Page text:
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Profile: abobkin@rogers.com
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Joined: Thursday, April 20, 2006
Last Visit: Thursday, July 20, 2006 8:50:12 PM
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Topic: Two-way communication
Posted: Thursday, July 20, 2006 8:48:43 PM
Dear Dr. Keim:

I was interested to read your experience in the Editor's Corner (JCO, May 2006). I have had many experiences such as this. I have been in practice for 27 years and have found that patients take themselves to many different dentists in the large city in which I practice. It is very difficult to communicate my thoughts to all the various offices. Many, if not most, of my referrals come from other patients with dentists who are not known to me. While I do send letters back to these offices detailing my treatment plan and other options that were discussed, I have come to realize that few dentists read my letters.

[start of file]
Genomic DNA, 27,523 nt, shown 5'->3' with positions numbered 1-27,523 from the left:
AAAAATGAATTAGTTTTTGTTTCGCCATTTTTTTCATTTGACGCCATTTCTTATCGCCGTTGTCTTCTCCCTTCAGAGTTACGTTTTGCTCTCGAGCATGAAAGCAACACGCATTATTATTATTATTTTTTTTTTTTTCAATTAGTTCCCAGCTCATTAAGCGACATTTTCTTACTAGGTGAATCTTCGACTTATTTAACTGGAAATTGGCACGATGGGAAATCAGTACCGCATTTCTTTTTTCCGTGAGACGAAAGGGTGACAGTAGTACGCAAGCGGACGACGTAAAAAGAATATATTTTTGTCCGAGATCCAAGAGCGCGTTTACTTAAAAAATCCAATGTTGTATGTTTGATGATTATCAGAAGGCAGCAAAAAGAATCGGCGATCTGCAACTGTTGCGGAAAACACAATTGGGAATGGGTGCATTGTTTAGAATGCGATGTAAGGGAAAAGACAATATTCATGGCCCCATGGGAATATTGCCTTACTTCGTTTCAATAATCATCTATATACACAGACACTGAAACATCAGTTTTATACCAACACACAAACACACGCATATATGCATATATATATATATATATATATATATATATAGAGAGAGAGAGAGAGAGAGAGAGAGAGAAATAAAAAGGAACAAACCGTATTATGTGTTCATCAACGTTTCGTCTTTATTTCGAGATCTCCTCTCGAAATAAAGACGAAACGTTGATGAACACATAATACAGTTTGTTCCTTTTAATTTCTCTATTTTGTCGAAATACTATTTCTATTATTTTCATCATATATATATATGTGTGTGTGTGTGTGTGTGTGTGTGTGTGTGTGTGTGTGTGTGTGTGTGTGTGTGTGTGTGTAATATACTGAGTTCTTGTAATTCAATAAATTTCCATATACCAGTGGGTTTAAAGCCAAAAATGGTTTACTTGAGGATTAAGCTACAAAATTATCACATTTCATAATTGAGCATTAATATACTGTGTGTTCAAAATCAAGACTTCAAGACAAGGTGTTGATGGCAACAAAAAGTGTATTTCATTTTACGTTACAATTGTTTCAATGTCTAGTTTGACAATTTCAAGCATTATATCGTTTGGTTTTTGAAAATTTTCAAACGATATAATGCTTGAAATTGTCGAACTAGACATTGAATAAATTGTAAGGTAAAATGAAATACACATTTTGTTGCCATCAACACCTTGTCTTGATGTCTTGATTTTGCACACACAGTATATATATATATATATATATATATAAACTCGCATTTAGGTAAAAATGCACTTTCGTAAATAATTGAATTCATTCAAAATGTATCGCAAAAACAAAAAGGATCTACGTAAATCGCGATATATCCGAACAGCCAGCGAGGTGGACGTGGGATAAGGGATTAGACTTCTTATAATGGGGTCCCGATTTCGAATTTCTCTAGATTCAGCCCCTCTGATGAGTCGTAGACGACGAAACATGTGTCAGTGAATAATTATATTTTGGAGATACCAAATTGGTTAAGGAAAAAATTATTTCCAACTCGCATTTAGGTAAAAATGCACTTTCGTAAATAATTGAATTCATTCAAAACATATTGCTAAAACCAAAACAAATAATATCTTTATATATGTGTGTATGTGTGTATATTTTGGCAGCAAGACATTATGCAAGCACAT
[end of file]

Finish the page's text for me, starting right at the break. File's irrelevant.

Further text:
I have had dentists refuse to extract teeth I have requested, including deciduous teeth. I have had a dentist tell a parent that his child had a tooth that was ready to pop out, and that I should have been aware of this. It turned out that this was a late-developing supernumerary that was not evident on pretreatment radiographs. I have had an oral surgeon refuse to do a frenectomy. There are many others.

I am not egotistical enough to suggest that my treatment plan is the only or best treatment plan, but the problem is that the dentists are speaking to the patients or parents without speaking to me. While I respect your opinion that you should have provided the pedodontist with a treatment plan first, what transpired was entirely his fault. He should have said nothing at all to the parent. He should have called you. This concept was taught to me over and over again in undergraduate dentistry. Do not comment on another dentist's work before you know all the circumstances. It seems to me that dentists today feel it is acceptable to make any comments they want, not realizing the difficulty that this places us all in.

Yours truly,
Alan Bobkin
Toronto, Ontario

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